What now for Button and Brawn; they won't let him go, surely?
Once it was hard to see where else Button could go, but this week McLaren expressed strong interest in partnering him with Lewis Hamilton to give sponsor Vodafone a British champions superteam. Ross Brawn admits that agreeing terms with Button is the number one priority now and there is clearly some desire on both sides to stay together. Button took a 60 per cent pay cut to stay with Brawn, to drive a car in which he believed, and since he had to pay his own expenses that was closer to 80 per cent in real terms. Now he wants to jump from £3 million to £8m, but Brawn have offered only £6m. McLaren could easily top that, and get a driver they really respect. There's a very strong chance it could happen.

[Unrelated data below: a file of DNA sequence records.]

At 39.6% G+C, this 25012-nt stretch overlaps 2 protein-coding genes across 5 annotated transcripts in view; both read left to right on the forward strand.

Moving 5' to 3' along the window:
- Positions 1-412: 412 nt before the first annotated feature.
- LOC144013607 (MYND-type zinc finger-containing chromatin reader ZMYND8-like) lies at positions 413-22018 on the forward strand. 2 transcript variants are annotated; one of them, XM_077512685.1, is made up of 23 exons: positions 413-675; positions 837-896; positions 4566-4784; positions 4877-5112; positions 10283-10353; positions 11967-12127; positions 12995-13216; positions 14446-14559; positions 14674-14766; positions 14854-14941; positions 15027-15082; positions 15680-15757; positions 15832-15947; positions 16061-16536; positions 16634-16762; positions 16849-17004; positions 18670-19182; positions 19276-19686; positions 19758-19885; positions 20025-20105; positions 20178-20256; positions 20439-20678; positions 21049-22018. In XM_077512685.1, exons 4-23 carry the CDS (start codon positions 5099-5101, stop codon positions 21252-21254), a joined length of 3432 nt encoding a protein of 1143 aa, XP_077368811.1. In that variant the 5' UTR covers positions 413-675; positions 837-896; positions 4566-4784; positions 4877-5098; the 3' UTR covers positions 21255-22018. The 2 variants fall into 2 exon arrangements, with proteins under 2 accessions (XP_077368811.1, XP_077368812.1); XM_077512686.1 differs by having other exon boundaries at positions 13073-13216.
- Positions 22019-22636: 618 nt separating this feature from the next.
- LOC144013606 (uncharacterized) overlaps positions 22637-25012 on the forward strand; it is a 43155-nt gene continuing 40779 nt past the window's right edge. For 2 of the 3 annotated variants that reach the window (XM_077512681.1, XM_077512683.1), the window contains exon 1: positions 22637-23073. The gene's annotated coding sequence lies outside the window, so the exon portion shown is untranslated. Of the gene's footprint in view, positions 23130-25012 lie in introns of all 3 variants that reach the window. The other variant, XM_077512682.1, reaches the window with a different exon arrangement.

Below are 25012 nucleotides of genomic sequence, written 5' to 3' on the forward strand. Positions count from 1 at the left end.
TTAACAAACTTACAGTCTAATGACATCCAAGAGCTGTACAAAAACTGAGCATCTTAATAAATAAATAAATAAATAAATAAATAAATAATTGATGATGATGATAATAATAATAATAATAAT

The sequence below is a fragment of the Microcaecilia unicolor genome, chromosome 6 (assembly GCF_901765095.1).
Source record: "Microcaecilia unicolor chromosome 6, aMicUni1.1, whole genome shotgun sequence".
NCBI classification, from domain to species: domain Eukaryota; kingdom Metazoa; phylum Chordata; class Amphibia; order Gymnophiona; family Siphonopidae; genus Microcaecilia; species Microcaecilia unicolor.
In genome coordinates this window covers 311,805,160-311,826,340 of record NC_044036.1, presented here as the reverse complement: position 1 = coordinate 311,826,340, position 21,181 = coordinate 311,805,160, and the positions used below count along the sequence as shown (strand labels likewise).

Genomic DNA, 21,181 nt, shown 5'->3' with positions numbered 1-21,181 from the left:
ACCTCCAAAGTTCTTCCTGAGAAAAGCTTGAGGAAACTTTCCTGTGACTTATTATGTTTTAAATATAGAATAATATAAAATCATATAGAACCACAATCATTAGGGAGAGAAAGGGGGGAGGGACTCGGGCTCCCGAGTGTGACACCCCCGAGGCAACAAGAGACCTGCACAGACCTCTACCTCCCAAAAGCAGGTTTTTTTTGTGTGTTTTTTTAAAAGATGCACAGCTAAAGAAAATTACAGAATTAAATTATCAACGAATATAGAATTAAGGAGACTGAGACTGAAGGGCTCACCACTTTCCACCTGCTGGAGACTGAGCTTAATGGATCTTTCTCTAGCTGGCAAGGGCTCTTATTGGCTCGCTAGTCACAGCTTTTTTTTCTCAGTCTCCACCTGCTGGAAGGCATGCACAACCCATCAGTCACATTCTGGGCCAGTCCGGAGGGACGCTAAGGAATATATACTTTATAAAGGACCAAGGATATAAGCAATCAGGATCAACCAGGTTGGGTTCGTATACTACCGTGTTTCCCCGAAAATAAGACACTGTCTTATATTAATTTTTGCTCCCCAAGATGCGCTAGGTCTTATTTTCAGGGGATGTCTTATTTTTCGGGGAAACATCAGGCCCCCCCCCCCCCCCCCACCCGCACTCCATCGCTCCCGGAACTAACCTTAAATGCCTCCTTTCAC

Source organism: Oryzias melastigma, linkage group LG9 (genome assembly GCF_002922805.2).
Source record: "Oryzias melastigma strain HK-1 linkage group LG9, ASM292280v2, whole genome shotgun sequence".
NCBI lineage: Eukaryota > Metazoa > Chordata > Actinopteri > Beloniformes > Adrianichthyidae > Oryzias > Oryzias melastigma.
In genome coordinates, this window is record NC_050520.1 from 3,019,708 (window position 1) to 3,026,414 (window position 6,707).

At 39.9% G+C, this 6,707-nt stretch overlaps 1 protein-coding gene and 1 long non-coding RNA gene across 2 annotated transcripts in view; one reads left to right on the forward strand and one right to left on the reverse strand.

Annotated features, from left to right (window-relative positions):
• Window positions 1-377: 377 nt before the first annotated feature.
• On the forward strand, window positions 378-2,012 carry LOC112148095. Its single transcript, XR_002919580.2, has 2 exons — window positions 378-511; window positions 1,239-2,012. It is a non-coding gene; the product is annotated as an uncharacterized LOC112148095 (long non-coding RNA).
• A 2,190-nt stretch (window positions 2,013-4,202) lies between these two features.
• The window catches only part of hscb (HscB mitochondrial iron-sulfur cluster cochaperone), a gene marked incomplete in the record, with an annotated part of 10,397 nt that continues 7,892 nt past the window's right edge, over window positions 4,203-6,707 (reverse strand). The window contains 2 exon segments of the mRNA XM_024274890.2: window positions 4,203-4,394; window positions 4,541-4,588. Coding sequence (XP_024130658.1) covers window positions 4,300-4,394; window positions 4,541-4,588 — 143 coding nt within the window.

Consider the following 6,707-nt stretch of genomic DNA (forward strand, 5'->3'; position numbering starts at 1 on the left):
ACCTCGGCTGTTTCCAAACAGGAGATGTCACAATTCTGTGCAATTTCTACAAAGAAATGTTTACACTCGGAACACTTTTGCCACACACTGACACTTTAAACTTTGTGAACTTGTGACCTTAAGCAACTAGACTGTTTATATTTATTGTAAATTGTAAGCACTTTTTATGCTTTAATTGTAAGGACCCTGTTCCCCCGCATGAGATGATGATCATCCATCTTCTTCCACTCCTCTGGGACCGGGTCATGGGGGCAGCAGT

Can Brawn and Button repeat their success?
There is absolutely no reason to suppose that Brawn will suddenly lose pace, though their BGP002 won't have anything like the same gestation period as the stunning 001. If they can rectify some of the shortcomings, such as the tyre-warming issue, there is no reason to suppose that Brawn will not be highly competitive, although the opposition will be even stronger when Ferrari and McLaren get their acts properly sorted with their new cars. It could all depend on whether or not Button stays with the team.
Will next season be a belter, with four world champions (Hamilton, Raikkonen, Button and Alonso) in the running?